A teenage figure skater at the centre of a doping row at the Winter Olympics in Beijing has finished outside the medals despite being tipped to take gold.
Nine days after being notified of a failed drugs test, Kamila Valieva fell apart on the ice on Thursday night following a dramatic Olympic women’s free skate.
The 15-year-old, who started with a two-point advantage after Tuesday’s program, fell twice and suffered a series of further errors to plunge to fifth place in the final standings at the Capital Indoor Arena.
Intead, gold went to her Russian compatriot, 17-year-old Anna Shcherbakova, for a season’s best 175.75, taking her to a total of 255.95, just over four points clear of the third member of Eteri Tutberidze’s controversial Sambo-17 club, whose programme included no fewer than five quad jumps.
Kaori Sakamoto hung on to bronze and in a further twist, Valieva’s drop out of contention meant a flower ceremony – and subsequently Friday’s medal ceremony – could take place as originally scheduled.
Valieva, who had shown only a few signs of pressure during her short program, struggled to maintain her composure after falling on her first triple. She left the ice in tears, and was consoled by Tutberidze after the scores were announced.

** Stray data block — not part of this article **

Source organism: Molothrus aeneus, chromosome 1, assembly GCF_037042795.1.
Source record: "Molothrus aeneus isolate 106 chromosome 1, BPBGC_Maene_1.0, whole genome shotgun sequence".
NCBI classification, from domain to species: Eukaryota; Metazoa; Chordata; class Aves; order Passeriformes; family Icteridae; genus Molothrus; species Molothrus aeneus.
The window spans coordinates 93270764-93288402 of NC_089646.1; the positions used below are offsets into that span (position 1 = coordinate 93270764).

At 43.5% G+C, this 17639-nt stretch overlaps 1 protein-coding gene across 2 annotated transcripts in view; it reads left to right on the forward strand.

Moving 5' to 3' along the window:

All the talk of asterisks being applied to the Olympic record, and of medals being retrospectively sent by post, were rendered irrelevant in just under four minutes of drama on the ice.
Valieva had been the focus of extraordinary attention since her positive test was revealed last Tuesday, one day after the conclusion of the team event. Her automatic provisional suspension was lifted by the Russian Anti-Doping Agency, whose decision was effectively upheld by CAS despite an appeal led by the International Testing Agency.
A number of athletes and former athletes, including direct rivals of Valieva, had questioned her right to remain in the competition or the perceived unfairness of allowing her compete in spite of her positive sample.
That sense of injustice was lent more oxygen following a report in the New York Times on Wednesday that Valieva’s sample contained not only trimetazidine but two other legal heart medications, Hypoxen and L-Carnitine, which the Russian’s team even listed on her doping control form.
The Russians claimed Valieva may have tested positive for a micro-dose of the banned substance because she shared a drinking cup with her grandfather, who is prescribed the medicine.